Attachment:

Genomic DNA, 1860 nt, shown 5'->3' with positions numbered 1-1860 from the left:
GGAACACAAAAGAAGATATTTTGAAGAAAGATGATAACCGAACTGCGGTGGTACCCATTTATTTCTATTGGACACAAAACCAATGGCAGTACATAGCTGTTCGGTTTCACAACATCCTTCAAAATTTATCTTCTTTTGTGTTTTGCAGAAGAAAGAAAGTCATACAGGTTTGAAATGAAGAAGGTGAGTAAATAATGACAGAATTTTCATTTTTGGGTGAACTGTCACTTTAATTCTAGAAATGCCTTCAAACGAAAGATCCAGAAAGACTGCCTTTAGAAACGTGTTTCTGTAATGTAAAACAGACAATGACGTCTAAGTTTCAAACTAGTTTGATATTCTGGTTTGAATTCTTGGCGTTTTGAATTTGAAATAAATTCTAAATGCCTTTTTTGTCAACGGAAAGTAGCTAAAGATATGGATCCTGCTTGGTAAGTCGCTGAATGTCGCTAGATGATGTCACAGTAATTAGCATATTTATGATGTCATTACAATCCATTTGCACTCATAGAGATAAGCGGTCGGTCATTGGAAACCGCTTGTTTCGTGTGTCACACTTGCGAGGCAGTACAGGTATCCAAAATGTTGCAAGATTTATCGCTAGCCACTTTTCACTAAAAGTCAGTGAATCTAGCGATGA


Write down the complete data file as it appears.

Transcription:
Genomic DNA, 1860 nt, shown 5'->3' with positions numbered 1-1860 from the left:
GGAACACAAAAGAAGATATTTTGAAGAAAGATGATAACCGAACTGCGGTGGTACCCATTTATTTCTATTGGACACAAAACCAATGGCAGTACATAGCTGTTCGGTTTCACAACATCCTTCAAAATTTATCTTCTTTTGTGTTTTGCAGAAGAAAGAAAGTCATACAGGTTTGAAATGAAGAAGGTGAGTAAATAATGACAGAATTTTCATTTTTGGGTGAACTGTCACTTTAATTCTAGAAATGCCTTCAAACGAAAGATCCAGAAAGACTGCCTTTAGAAACGTGTTTCTGTAATGTAAAACAGACAATGACGTCTAAGTTTCAAACTAGTTTGATATTCTGGTTTGAATTCTTGGCGTTTTGAATTTGAAATAAATTCTAAATGCCTTTTTTGTCAACGGAAAGTAGCTAAAGATATGGATCCTGCTTGGTAAGTCGCTGAATGTCGCTAGATGATGTCACAGTAATTAGCATATTTATGATGTCATTACAATCCATTTGCACTCATAGAGATAAGCGGTCGGTCATTGGAAACCGCTTGTTTCGTGTGTCACACTTGCGAGGCAGTACAGGTATCCAAAATGTTGCAAGATTTATCGCTAGCCACTTTTCACTAAAAGTCAGTGAATCTAGCGATGA